Paved roads gave way to dirt roads, to worse dirt roads. Mkango have put a lot of work into getting to Songwe, including building bridges and re-grading roads, but the going was still bumpy. Huge amounts of (desperately needed) investment are going into the infrastructure of Malawi, and now the route should be reduced from a 3 hour drive, to a more comfortable 1.5 hour journey.

Roads in Malawi

Part of the reason I flew out to my field site so early in my PhD was because this was the time which (1) had been scheduled to carry out drilling and (2) was not during the monsoon. Unfortunately, while the Canadian drillers may have run on regular time, all of the various shipping companies needed to move the drilling gear from Canada to Malawi ran on African time. Consequently, the gear arrived 3 months behind schedule, just in time for 6 months of rain. The upshot of this was that I, and the other excellent geologists on camp, had a month to entertain ourselves in a geologist’s playground. Anything in the exploration licence was our oyster, and we had the kit to make the most of it.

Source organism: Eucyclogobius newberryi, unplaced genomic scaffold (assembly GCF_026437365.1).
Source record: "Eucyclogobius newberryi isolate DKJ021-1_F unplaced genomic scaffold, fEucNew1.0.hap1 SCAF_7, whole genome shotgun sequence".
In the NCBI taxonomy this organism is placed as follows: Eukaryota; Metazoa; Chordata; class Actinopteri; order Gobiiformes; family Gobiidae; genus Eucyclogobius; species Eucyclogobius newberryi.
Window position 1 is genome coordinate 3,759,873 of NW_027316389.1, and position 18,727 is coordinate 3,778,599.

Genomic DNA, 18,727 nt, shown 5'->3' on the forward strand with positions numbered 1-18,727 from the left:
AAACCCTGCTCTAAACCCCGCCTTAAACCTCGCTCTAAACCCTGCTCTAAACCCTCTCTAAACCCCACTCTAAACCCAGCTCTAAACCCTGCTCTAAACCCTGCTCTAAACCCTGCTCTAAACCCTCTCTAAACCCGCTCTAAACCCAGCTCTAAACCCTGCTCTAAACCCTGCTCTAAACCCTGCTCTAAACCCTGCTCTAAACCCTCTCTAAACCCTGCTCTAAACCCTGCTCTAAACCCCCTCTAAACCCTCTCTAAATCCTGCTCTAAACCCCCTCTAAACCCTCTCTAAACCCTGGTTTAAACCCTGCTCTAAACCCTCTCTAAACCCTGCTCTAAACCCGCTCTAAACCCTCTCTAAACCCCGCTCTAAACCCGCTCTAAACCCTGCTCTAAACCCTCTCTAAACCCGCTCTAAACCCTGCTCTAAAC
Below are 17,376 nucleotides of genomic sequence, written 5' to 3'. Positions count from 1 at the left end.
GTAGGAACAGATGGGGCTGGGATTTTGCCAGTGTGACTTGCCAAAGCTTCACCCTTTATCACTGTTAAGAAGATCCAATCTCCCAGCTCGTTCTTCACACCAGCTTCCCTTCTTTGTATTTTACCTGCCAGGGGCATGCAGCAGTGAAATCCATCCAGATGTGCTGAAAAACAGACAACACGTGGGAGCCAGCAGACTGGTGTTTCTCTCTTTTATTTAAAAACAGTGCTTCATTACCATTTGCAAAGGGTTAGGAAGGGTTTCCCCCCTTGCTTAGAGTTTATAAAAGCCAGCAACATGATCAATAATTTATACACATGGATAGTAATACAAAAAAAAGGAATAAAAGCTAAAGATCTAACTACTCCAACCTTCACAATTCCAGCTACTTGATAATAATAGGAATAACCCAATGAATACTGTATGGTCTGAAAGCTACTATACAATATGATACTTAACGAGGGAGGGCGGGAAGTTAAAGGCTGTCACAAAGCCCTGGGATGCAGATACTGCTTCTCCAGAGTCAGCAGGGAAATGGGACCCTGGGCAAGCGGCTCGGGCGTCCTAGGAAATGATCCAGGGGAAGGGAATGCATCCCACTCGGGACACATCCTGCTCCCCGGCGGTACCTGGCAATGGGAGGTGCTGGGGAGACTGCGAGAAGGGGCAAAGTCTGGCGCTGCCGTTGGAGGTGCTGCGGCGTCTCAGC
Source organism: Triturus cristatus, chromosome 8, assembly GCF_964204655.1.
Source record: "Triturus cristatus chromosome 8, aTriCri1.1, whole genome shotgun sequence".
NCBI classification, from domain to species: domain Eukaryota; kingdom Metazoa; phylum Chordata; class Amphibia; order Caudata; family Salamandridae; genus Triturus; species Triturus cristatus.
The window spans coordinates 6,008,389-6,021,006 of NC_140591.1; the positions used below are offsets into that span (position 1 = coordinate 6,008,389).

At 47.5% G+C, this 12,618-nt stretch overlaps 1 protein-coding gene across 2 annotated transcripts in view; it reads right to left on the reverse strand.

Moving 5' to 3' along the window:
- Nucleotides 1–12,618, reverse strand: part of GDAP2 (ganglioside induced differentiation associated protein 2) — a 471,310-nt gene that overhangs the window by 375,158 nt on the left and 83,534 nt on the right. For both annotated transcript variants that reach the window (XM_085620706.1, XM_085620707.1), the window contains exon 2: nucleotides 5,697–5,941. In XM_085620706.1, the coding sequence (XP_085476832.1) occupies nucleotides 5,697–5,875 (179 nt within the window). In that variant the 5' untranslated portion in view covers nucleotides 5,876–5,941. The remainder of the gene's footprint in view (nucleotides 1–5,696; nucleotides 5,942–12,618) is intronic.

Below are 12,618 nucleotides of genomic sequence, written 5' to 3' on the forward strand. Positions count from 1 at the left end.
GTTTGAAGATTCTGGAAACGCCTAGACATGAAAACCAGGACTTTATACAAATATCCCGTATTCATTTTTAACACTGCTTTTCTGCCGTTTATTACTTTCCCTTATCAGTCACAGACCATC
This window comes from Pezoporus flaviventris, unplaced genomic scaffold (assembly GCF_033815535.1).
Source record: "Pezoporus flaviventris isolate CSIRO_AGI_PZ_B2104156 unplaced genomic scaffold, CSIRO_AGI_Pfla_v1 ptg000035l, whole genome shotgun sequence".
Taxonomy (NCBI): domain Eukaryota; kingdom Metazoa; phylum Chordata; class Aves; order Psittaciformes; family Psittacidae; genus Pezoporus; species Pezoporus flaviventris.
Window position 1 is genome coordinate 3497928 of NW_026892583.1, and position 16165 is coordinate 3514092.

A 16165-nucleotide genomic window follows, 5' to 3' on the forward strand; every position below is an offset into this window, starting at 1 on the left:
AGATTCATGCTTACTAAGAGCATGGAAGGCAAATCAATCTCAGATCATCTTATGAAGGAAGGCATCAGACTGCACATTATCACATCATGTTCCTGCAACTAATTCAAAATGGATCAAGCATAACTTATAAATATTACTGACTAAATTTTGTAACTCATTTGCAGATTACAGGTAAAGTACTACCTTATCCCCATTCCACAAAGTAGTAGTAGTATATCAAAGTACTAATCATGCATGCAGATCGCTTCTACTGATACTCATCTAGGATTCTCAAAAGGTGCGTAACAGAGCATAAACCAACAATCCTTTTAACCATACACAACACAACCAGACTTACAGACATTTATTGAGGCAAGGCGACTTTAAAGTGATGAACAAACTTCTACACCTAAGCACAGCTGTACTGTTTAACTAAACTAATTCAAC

A passing monsoonal shower, towards the end of the dry season.

The after effects of an early monsoon shower.

By far the most useful piece of kit in the REE-exploration-geologist’s inventory is the portable XRF. Ours was (and still is) heavily used. While neither the most precise or accurate piece of kit, it can identify Y and Ce, and give a rough idea of the ratios between the two. We started to target brecciated carbonatite, using a geological map made (excellently) in the 1960’s and some ASTER data. Some of these targets were very successful, with really high concentrations of the HREE. Others were… less successful.